Tracing History’s Links to Bigotry in America Through ‘Little B’




By Elaine Brown

Beacon Press

288 pages, $28.50

“The first difference which strikes us is that of color.... Is it not the foundation of a greater or less share of beauty in the two races? Are not the fine mixtures of red and white ... preferable to that eternal monotony, which reigns in the countenances, that immovable veil of black, which covers the emotions of the other race?”

A contemporary photo illustrates the jacket of the book that quotes this 18th century argument. It offers just such a face--in this case, that of a black boy. (You’d place him at somewhere between 12 and 15.) He wears an institutional tunic. His arms are held, or pulled, low behind his body. The book’s harsh, red-ink title, “The Condemnation of Little B,” obscures the lower part of his face. Only his close-cut hair, small sculpted ears and eyes are visible. The head is cocked toward one shoulder. The wide-open dark eyes are undefended, as if contemplating an unsolved question. The eyes have a share of beauty.

Admittedly, my sympathetic reading of this black countenance is just as subjective as was the distaste of Thomas Jefferson, cited above. His rhetorical soul-searching concluded thus: “I advance it


“Little B” is the street name of the pensive boy on the book jacket, Michael Lewis. Born in the Bluff, Atlanta’s most neglected and derelict inner-city neighborhood, he can hardly be said to have been “raised” there.

Father unknown, mother a crack addict, young Michael (a nominal but forgotten ward of the state of Georgia) survived in the Bluff, homeless and school-less from age 11 to 13. During that year, 1997, this boy’s luck changed. He experienced his first arrest and was tried, convicted and sentenced as an adult for the murder of Darryl Woods, “a working black man, a husband and a father.” The state finally put a roof over Michael’s head: the Georgia State Prison in Alto, which he entered as the youngest of 1,200 incarcerated felons. He is there today--visited when possible by Elaine Brown, the author of “The Condemnation of Little B,” and his little sister Ta-ta. He’s 18 years old now and still waiting for justice.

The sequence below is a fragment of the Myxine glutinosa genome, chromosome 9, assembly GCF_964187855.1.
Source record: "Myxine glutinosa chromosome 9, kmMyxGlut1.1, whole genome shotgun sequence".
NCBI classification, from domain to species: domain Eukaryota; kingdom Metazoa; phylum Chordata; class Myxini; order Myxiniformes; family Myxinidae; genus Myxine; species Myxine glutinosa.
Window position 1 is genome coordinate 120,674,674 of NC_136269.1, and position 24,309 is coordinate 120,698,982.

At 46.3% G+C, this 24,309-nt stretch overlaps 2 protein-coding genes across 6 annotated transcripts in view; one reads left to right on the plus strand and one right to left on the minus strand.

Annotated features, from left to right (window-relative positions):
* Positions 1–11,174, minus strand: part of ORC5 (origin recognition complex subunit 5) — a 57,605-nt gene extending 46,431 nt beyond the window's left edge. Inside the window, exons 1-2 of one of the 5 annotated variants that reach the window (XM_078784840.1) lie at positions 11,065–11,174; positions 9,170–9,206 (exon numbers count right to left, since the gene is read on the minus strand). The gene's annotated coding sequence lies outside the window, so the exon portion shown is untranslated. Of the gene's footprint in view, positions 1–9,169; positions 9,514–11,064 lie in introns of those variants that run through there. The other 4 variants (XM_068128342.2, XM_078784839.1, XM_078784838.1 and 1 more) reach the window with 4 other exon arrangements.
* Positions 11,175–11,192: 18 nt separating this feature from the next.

For all the pathos of his story, “The Condemnation of Little B” is not your run-of-the-genre, gritty biographical tear-jerker. Multifaceted author Brown (a classically trained musician, writer, lecturer and former chairwoman of the Black Panther Party) has set herself a considerable challenge: to trace the historical and political arc connecting bigotry in America from pre-Revolutionary times to the present--in other words, to show how the legacy of Jefferson has impoverished the chances of Little B, along with his brothers in all the Bluffs of our abandoned inner cities. This is no scattershot diatribe. Brown’s approach is reasoned, statistically documented and scrupulously footnoted. Yet her anger burns on every page.

The gist of the historical overview, sandwiched between thinner slices of Michael’s life, won’t surprise readers of Howard Zinn’s “A People’s History of the United States” (which is frequently referenced in this volume). However, it’s a corrective in fact and focus, which is hard to find elsewhere in any form, let alone in one up-to-date volume. Brown points up the echo-effects of slavery, botched “Reconstruction,” Jim Crow, the more recent rollback of equal opportunity, poverty programs and affirmative action. She names names with bitter relish.

She is witheringly good at exposing the myths that allow power groups, both black and white, to exploit and crush the weak with a comparatively untroubled conscience--all more or less veiled versions of racism, ranging from Jefferson’s theories on why blacks can’t write poetry to today’s trumpeted “new phenomenon” of young, black male “Superpredators” sprouting in our midst.

Which brings us back to Little B, society’s boogeyman. Is it just to try to punish a child without parent or guardian, with only a sixth-grade education, as an adult? Whatever his crime, should a 13-year-old be deemed a priori unsalvageable? Can we, the most affluent society in history, afford only terror, no pity?

The pity and terror of this specific matter, as Brown’s anatomy of a weak defense and horrendously flawed prosecution shows, is that Michael’s unprompted earliest words to her may well be true: “I didn’t kill that man. I didn’t kill nobody, ma’am.”